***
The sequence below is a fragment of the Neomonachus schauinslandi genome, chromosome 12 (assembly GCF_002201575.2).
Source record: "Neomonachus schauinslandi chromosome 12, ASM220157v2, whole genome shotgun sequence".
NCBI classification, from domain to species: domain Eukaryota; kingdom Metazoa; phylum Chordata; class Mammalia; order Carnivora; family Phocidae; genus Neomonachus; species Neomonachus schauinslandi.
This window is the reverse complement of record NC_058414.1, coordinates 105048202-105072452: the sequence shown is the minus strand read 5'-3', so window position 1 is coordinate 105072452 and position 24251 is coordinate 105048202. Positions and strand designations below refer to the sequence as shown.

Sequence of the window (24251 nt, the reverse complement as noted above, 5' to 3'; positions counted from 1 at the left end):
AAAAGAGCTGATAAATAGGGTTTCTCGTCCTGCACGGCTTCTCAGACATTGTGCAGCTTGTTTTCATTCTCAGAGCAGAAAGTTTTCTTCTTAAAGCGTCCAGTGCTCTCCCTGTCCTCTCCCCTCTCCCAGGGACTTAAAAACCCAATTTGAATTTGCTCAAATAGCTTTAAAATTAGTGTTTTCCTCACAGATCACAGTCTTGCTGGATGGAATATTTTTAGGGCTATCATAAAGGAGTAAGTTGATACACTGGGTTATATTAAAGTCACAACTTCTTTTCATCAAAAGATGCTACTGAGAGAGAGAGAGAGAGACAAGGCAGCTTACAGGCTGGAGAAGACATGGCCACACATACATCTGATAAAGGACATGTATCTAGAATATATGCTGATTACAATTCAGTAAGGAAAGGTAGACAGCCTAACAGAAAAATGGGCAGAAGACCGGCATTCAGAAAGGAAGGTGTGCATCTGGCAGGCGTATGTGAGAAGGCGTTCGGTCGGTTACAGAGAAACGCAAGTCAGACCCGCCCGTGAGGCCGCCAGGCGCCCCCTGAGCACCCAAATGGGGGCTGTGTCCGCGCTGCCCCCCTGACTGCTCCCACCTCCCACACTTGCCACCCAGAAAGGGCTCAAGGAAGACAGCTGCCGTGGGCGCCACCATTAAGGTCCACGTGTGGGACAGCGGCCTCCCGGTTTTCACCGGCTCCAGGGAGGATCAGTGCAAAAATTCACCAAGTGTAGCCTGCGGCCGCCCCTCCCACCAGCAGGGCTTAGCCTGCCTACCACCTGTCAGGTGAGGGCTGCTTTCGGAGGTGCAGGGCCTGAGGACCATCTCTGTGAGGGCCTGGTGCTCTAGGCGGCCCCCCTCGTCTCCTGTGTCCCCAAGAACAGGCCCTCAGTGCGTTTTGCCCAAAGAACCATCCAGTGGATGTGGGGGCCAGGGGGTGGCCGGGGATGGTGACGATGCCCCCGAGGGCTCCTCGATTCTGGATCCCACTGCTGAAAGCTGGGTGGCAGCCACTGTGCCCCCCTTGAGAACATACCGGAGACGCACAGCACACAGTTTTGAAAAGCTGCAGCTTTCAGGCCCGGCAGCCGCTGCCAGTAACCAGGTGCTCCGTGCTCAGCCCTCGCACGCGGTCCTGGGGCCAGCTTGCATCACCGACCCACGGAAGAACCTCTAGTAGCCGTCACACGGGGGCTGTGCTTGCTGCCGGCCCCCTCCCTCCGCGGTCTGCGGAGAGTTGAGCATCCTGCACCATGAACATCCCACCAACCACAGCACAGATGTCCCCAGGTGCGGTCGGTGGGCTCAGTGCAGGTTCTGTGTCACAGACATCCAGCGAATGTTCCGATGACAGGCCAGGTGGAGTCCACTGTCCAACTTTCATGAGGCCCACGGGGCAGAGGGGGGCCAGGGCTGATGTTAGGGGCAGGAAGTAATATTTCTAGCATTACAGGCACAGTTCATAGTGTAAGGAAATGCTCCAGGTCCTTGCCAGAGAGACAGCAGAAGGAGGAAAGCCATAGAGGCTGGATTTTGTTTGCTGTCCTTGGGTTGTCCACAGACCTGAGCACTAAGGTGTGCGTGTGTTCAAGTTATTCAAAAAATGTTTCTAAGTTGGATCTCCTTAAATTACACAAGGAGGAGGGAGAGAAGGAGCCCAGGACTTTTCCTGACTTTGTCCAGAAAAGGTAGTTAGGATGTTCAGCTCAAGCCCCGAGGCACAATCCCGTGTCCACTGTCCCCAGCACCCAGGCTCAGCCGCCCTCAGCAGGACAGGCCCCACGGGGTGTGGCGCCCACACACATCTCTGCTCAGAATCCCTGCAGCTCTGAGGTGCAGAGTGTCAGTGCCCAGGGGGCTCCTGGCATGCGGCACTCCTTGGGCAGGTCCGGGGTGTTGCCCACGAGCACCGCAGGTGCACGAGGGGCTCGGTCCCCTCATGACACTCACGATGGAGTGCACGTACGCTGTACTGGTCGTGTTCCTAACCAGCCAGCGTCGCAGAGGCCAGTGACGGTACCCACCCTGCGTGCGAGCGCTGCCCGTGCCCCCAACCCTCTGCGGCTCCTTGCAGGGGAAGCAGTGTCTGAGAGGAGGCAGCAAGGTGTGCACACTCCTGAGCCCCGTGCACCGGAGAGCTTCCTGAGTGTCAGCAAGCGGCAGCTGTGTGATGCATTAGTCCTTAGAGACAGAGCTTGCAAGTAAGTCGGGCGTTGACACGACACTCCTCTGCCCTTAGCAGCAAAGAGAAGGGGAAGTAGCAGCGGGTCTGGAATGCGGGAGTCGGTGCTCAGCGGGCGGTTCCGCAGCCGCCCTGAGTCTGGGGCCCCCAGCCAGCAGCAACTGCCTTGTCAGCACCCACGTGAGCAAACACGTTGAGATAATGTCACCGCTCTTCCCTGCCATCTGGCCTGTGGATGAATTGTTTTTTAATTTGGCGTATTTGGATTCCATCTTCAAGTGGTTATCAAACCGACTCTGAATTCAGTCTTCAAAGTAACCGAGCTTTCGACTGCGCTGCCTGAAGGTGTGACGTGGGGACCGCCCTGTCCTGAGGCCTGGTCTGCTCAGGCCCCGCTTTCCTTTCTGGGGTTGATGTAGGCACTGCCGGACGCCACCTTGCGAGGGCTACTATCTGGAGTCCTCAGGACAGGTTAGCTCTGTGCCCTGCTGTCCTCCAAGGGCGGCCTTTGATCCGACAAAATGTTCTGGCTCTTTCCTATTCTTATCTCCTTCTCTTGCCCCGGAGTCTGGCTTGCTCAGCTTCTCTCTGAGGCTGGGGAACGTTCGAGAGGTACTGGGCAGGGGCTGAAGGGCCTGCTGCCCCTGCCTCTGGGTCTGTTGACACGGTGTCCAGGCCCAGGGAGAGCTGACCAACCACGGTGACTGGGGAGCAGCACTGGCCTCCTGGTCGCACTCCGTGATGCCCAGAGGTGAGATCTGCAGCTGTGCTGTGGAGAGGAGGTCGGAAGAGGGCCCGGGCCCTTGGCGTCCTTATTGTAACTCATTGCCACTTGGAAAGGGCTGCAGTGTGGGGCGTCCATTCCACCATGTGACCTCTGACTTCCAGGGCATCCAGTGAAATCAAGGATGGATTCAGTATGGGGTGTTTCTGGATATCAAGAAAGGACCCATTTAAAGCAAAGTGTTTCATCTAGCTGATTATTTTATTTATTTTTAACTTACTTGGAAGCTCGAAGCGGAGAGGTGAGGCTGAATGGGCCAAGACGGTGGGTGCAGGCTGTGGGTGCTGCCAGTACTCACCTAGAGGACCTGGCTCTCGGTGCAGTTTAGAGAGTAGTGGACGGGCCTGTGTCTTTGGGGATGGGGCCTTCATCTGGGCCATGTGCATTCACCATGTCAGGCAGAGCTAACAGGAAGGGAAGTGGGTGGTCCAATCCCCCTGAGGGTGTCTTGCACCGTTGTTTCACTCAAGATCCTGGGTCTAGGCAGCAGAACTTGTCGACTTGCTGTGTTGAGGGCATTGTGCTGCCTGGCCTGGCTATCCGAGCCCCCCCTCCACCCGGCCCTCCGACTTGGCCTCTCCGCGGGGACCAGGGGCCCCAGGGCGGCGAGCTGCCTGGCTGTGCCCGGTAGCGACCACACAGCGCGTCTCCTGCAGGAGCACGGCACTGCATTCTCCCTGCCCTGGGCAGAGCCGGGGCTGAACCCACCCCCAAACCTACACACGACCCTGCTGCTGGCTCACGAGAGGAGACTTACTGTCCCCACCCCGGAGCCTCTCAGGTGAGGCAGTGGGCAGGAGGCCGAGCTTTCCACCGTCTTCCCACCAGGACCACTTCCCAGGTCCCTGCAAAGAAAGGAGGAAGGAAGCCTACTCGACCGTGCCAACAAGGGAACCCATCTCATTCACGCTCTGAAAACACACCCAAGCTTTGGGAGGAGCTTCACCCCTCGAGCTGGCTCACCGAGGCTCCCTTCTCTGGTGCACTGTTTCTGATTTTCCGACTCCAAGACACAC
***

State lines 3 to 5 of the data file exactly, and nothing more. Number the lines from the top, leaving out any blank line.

NCBI classification, from domain to species: domain Eukaryota; kingdom Metazoa; phylum Chordata; class Mammalia; order Carnivora; family Phocidae; genus Neomonachus; species Neomonachus schauinslandi.
This window is the reverse complement of record NC_058414.1, coordinates 105048202-105072452: the sequence shown is the minus strand read 5'-3', so window position 1 is coordinate 105072452 and position 24251 is coordinate 105048202. Positions and strand designations below refer to the sequence as shown.

Sequence of the window (24251 nt, the reverse complement as noted above, 5' to 3'; positions counted from 1 at the left end):